There’s a clear will among workers to have some control and some say over how they are monitored at work. 79 per cent think that employers should be legally required to consult and agree with them before any new form of workplace monitoring is introduced and enforced.
Consultation alone is not enough for the majority of workers. In total, 81 per cent believe that employers should have to provide a clear justification to their workforce as to why they’re introducing a new form of workplace monitoring before it is rolled out.
Being clear about the purpose of monitoring is also important. Staff want to know why they’re being monitored and what it’s used for. During our discussions with workers, we heard about cases where surveillance was introduced for business purposes (such as tracking vehicles for insurance purposes), but then used to measure performance.
Clarity and transparency about monitoring and what it’s used for also allows workers to ensure they aren’t caught out by monitoring they were unaware of. As one worker told us: “it you know what the rules are then you know not to break them”.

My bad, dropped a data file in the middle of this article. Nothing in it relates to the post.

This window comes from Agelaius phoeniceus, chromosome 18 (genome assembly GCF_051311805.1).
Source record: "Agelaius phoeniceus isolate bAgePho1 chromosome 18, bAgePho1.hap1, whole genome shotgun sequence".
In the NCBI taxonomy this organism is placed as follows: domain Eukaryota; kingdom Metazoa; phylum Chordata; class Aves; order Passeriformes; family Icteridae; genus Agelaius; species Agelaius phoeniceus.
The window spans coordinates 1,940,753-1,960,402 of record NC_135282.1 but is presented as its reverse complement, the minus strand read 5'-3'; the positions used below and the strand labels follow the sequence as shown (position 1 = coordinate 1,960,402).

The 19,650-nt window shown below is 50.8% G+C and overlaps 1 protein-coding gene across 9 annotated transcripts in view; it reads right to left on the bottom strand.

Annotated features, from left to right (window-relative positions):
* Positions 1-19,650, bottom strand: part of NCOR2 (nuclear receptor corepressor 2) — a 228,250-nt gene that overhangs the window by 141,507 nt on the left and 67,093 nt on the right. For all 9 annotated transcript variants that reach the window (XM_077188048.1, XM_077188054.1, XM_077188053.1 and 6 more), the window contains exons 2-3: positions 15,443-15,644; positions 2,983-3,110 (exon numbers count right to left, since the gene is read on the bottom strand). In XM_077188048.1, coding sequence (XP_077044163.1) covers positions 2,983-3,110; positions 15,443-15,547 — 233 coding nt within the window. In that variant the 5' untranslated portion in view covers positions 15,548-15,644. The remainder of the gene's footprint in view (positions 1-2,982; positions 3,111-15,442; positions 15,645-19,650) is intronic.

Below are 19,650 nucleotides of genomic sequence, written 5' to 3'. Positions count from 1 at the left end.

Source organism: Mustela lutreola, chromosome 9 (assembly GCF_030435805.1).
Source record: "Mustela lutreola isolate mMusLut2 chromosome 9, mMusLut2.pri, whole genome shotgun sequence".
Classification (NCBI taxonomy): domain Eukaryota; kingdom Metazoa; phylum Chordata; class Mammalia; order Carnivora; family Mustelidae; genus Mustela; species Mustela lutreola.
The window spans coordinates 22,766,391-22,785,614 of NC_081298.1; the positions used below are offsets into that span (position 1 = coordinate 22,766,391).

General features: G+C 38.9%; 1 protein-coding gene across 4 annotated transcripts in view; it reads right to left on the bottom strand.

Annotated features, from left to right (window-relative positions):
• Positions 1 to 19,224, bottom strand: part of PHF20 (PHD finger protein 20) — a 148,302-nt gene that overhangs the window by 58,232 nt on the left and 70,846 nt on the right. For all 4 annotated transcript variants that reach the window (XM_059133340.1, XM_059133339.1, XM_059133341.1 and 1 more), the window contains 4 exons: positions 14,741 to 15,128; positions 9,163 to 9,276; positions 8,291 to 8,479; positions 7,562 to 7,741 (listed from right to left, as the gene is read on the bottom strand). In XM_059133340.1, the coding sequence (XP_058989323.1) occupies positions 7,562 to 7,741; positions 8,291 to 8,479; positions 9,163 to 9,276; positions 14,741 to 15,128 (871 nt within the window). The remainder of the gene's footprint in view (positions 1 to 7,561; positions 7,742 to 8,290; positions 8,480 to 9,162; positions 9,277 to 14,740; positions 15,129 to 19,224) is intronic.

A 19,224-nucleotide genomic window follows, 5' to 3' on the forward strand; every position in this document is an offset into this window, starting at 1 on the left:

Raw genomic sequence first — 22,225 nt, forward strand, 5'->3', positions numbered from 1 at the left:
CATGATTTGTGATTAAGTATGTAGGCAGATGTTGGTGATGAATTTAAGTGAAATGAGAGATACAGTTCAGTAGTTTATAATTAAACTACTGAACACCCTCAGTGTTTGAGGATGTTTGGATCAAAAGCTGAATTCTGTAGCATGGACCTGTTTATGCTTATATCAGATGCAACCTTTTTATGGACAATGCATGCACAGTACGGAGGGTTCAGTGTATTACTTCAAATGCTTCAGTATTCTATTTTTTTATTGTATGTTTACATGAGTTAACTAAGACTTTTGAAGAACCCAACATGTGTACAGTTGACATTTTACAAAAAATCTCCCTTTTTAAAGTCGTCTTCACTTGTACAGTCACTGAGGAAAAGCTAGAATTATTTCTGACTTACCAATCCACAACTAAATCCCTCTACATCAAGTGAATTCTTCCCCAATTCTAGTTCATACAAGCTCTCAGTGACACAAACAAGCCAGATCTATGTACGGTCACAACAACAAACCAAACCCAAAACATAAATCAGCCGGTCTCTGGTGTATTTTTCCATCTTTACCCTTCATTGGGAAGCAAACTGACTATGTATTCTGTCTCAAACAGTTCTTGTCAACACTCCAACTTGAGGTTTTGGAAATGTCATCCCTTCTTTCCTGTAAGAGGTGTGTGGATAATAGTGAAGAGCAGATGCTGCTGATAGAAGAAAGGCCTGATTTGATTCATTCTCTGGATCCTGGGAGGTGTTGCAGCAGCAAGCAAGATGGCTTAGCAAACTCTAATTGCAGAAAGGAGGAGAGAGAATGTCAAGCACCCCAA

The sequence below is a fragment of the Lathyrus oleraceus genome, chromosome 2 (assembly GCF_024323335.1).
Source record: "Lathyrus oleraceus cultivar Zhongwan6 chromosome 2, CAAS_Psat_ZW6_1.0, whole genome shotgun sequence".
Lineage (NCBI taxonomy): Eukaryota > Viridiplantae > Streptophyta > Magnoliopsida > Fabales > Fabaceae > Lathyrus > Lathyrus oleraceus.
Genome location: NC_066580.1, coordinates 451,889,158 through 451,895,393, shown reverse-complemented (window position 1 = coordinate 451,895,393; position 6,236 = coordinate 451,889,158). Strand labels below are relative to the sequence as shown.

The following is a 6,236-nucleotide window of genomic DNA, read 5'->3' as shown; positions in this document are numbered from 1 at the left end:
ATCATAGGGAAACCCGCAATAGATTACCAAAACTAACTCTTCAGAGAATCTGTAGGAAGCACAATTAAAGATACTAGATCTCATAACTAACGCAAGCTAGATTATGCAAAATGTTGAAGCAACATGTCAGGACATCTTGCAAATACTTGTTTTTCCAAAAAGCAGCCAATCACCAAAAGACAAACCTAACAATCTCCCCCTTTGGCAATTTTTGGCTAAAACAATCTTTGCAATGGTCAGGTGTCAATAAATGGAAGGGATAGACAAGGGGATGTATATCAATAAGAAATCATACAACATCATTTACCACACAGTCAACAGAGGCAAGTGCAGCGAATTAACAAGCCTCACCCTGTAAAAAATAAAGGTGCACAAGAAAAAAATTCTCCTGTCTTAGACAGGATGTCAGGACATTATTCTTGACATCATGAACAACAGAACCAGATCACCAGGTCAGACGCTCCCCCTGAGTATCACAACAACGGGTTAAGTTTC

As part of their Four Pillars agreement with the Royal Mail, CWU have negotiated a position that allows Royal Mail to use new technology to improve productivity, but without the threat of it being used to discipline or discriminate against workers.
The agreement includes a strong statement on how data will only be used in a way that respects workers’ privacy:
Both parties recognise that new technology will improve Royal Mail’s performance, and the service we provide to our customers. It is agreed that all individuals have a right to privacy at work, and it is accepted that there is a mutual obligation of confidence and trust applied to every contract of employment, and that all parties should act in a way so as not to break that relationship.
The use of data will be in the spirit of our agreements. It is recognised that the use of technology may increase levels of individual visibility and it is agreed that this new technology is not being deployed for, or will be used as, a disciplinary tool. As such it will not enhance the ability of managers, or the evidence available, to take disciplinary action.
The agreement includes details of a trial of a new hours-monitoring system, but there’s a clear statement that this will not be used to track individuals or be used for individual performance management. There’s also a commitment that a CWU rep will be involved in any evaluation of the trial.
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